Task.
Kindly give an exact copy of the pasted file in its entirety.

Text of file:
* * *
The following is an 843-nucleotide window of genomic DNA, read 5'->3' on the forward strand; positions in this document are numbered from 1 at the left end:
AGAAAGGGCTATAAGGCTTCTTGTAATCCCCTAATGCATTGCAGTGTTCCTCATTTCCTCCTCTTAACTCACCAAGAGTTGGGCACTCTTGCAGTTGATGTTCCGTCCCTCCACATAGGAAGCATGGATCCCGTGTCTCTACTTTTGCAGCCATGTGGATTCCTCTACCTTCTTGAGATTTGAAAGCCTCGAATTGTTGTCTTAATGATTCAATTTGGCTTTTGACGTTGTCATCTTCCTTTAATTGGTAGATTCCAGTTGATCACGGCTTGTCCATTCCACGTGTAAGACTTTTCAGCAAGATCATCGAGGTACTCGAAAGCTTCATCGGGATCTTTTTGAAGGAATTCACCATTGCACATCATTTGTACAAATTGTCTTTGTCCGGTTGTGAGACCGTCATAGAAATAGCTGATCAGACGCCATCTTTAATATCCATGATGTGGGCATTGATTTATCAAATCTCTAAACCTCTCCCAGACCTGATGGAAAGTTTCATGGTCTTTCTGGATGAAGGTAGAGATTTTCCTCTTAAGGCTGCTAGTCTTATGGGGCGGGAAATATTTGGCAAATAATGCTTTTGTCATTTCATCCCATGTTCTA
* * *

The following is an 843-nucleotide window of genomic DNA, read 5'->3' on the forward strand; positions in this document are numbered from 1 at the left end:
AGAAAGGGCTATAAGGCTTCTTGTAATCCCCTAATGCATTGCAGTGTTCCTCATTTCCTCCTCTTAACTCACCAAGAGTTGGGCACTCTTGCAGTTGATGTTCCGTCCCTCCACATAGGAAGCATGGATCCCGTGTCTCTACTTTTGCAGCCATGTGGATTCCTCTACCTTCTTGAGATTTGAAAGCCTCGAATTGTTGTCTTAATGATTCAATTTGGCTTTTGACGTTGTCATCTTCCTTTAATTGGTAGATTCCAGTTGATCACGGCTTGTCCATTCCACGTGTAAGACTTTTCAGCAAGATCATCGAGGTACTCGAAAGCTTCATCGGGATCTTTTTGAAGGAATTCACCATTGCACATCATTTGTACAAATTGTCTTTGTCCGGTTGTGAGACCGTCATAGAAATAGCTGATCAGACGCCATCTTTAATATCCATGATGTGGGCATTGATTTATCAAATCTCTAAACCTCTCCCAGACCTGATGGAAAGTTTCATGGTCTTTCTGGATGAAGGTAGAGATTTTCCTCTTAAGGCTGCTAGTCTTATGGGGCGGGAAATATTTGGCAAATAATGCTTTTGTCATTTCATCCCATGTTCTA